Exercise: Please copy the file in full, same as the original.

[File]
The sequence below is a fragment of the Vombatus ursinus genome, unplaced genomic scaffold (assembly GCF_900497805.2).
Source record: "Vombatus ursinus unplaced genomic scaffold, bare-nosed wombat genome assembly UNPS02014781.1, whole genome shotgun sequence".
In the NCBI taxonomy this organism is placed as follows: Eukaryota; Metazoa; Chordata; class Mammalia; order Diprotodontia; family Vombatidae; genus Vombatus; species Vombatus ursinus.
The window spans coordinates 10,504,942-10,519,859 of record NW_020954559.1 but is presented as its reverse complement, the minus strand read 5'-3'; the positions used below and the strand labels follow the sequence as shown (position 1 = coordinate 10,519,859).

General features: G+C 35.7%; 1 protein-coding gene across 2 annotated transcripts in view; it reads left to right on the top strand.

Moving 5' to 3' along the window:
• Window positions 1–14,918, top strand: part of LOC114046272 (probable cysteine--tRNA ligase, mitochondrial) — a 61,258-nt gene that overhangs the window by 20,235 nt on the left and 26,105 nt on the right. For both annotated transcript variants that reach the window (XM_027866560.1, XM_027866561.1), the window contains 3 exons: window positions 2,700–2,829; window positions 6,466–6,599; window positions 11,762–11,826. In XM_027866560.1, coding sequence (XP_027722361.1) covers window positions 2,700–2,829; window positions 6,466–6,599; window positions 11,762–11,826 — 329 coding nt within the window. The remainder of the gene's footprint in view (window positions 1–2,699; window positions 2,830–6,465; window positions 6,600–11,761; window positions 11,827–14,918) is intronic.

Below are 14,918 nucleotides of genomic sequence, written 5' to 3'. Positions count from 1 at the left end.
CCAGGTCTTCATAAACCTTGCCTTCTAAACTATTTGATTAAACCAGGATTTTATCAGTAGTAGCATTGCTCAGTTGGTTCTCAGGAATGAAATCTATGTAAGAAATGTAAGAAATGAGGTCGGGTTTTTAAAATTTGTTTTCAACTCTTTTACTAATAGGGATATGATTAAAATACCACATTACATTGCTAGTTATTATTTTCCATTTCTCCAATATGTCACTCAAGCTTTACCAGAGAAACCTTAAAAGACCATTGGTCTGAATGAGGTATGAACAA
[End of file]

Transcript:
The sequence below is a fragment of the Vombatus ursinus genome, unplaced genomic scaffold (assembly GCF_900497805.2).
Source record: "Vombatus ursinus unplaced genomic scaffold, bare-nosed wombat genome assembly UNPS02014781.1, whole genome shotgun sequence".
In the NCBI taxonomy this organism is placed as follows: Eukaryota; Metazoa; Chordata; class Mammalia; order Diprotodontia; family Vombatidae; genus Vombatus; species Vombatus ursinus.
The window spans coordinates 10,504,942-10,519,859 of record NW_020954559.1 but is presented as its reverse complement, the minus strand read 5'-3'; the positions used below and the strand labels follow the sequence as shown (position 1 = coordinate 10,519,859).

General features: G+C 35.7%; 1 protein-coding gene across 2 annotated transcripts in view; it reads left to right on the top strand.

Moving 5' to 3' along the window:
• Window positions 1–14,918, top strand: part of LOC114046272 (probable cysteine--tRNA ligase, mitochondrial) — a 61,258-nt gene that overhangs the window by 20,235 nt on the left and 26,105 nt on the right. For both annotated transcript variants that reach the window (XM_027866560.1, XM_027866561.1), the window contains 3 exons: window positions 2,700–2,829; window positions 6,466–6,599; window positions 11,762–11,826. In XM_027866560.1, coding sequence (XP_027722361.1) covers window positions 2,700–2,829; window positions 6,466–6,599; window positions 11,762–11,826 — 329 coding nt within the window. The remainder of the gene's footprint in view (window positions 1–2,699; window positions 2,830–6,465; window positions 6,600–11,761; window positions 11,827–14,918) is intronic.

Below are 14,918 nucleotides of genomic sequence, written 5' to 3'. Positions count from 1 at the left end.
CCAGGTCTTCATAAACCTTGCCTTCTAAACTATTTGATTAAACCAGGATTTTATCAGTAGTAGCATTGCTCAGTTGGTTCTCAGGAATGAAATCTATGTAAGAAATGTAAGAAATGAGGTCGGGTTTTTAAAATTTGTTTTCAACTCTTTTACTAATAGGGATATGATTAAAATACCACATTACATTGCTAGTTATTATTTTCCATTTCTCCAATATGTCACTCAAGCTTTACCAGAGAAACCTTAAAAGACCATTGGTCTGAATGAGGTATGAACAA